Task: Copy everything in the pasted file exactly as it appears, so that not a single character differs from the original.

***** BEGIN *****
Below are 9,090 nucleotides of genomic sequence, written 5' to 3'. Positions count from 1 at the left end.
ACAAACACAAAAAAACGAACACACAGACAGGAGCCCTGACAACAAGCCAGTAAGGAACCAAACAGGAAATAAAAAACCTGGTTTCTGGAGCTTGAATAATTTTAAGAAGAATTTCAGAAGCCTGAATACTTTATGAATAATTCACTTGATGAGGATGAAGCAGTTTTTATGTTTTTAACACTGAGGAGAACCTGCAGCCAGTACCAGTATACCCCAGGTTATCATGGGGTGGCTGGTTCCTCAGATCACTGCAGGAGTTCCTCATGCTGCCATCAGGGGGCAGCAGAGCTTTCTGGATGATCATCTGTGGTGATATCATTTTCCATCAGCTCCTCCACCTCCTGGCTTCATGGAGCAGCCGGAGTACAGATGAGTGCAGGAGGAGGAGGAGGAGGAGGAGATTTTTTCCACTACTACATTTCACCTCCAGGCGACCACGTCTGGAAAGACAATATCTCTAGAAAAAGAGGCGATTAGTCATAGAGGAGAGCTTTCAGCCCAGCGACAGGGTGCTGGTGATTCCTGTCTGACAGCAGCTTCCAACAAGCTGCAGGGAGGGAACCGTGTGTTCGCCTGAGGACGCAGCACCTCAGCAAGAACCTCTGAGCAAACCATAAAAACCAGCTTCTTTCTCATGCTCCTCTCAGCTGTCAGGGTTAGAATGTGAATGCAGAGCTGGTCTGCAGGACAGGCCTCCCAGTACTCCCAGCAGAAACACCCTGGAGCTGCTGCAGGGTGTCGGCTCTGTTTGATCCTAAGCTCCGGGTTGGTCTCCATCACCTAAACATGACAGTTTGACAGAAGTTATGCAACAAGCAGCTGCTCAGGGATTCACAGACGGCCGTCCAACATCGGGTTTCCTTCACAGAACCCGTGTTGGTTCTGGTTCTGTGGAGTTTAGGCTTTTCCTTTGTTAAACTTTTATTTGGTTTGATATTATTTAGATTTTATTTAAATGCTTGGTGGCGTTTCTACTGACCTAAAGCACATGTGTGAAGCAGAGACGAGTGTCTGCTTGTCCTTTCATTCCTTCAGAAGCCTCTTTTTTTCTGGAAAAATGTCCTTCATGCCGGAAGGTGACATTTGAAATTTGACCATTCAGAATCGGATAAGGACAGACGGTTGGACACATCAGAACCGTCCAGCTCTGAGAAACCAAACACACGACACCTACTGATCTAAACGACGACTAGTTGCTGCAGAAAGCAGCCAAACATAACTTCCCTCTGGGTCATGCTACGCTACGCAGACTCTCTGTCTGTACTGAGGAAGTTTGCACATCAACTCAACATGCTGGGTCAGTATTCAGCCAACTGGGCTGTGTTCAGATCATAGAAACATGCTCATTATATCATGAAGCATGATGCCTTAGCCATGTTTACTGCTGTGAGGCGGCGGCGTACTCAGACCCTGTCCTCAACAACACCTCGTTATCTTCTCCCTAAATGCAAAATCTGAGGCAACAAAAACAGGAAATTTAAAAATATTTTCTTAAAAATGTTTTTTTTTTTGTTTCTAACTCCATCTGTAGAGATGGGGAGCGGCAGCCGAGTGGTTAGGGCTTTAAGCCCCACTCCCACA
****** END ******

Below are 9,090 nucleotides of genomic sequence, written 5' to 3'. Positions count from 1 at the left end.
ACAAACACAAAAAAACGAACACACAGACAGGAGCCCTGACAACAAGCCAGTAAGGAACCAAACAGGAAATAAAAAACCTGGTTTCTGGAGCTTGAATAATTTTAAGAAGAATTTCAGAAGCCTGAATACTTTATGAATAATTCACTTGATGAGGATGAAGCAGTTTTTATGTTTTTAACACTGAGGAGAACCTGCAGCCAGTACCAGTATACCCCAGGTTATCATGGGGTGGCTGGTTCCTCAGATCACTGCAGGAGTTCCTCATGCTGCCATCAGGGGGCAGCAGAGCTTTCTGGATGATCATCTGTGGTGATATCATTTTCCATCAGCTCCTCCACCTCCTGGCTTCATGGAGCAGCCGGAGTACAGATGAGTGCAGGAGGAGGAGGAGGAGGAGGAGATTTTTTCCACTACTACATTTCACCTCCAGGCGACCACGTCTGGAAAGACAATATCTCTAGAAAAAGAGGCGATTAGTCATAGAGGAGAGCTTTCAGCCCAGCGACAGGGTGCTGGTGATTCCTGTCTGACAGCAGCTTCCAACAAGCTGCAGGGAGGGAACCGTGTGTTCGCCTGAGGACGCAGCACCTCAGCAAGAACCTCTGAGCAAACCATAAAAACCAGCTTCTTTCTCATGCTCCTCTCAGCTGTCAGGGTTAGAATGTGAATGCAGAGCTGGTCTGCAGGACAGGCCTCCCAGTACTCCCAGCAGAAACACCCTGGAGCTGCTGCAGGGTGTCGGCTCTGTTTGATCCTAAGCTCCGGGTTGGTCTCCATCACCTAAACATGACAGTTTGACAGAAGTTATGCAACAAGCAGCTGCTCAGGGATTCACAGACGGCCGTCCAACATCGGGTTTCCTTCACAGAACCCGTGTTGGTTCTGGTTCTGTGGAGTTTAGGCTTTTCCTTTGTTAAACTTTTATTTGGTTTGATATTATTTAGATTTTATTTAAATGCTTGGTGGCGTTTCTACTGACCTAAAGCACATGTGTGAAGCAGAGACGAGTGTCTGCTTGTCCTTTCATTCCTTCAGAAGCCTCTTTTTTTCTGGAAAAATGTCCTTCATGCCGGAAGGTGACATTTGAAATTTGACCATTCAGAATCGGATAAGGACAGACGGTTGGACACATCAGAACCGTCCAGCTCTGAGAAACCAAACACACGACACCTACTGATCTAAACGACGACTAGTTGCTGCAGAAAGCAGCCAAACATAACTTCCCTCTGGGTCATGCTACGCTACGCAGACTCTCTGTCTGTACTGAGGAAGTTTGCACATCAACTCAACATGCTGGGTCAGTATTCAGCCAACTGGGCTGTGTTCAGATCATAGAAACATGCTCATTATATCATGAAGCATGATGCCTTAGCCATGTTTACTGCTGTGAGGCGGCGGCGTACTCAGACCCTGTCCTCAACAACACCTCGTTATCTTCTCCCTAAATGCAAAATCTGAGGCAACAAAAACAGGAAATTTAAAAATATTTTCTTAAAAATGTTTTTTTTTTTGTTTCTAACTCCATCTGTAGAGATGGGGAGCGGCAGCCGAGTGGTTAGGGCTTTAAGCCCCACTCCCACA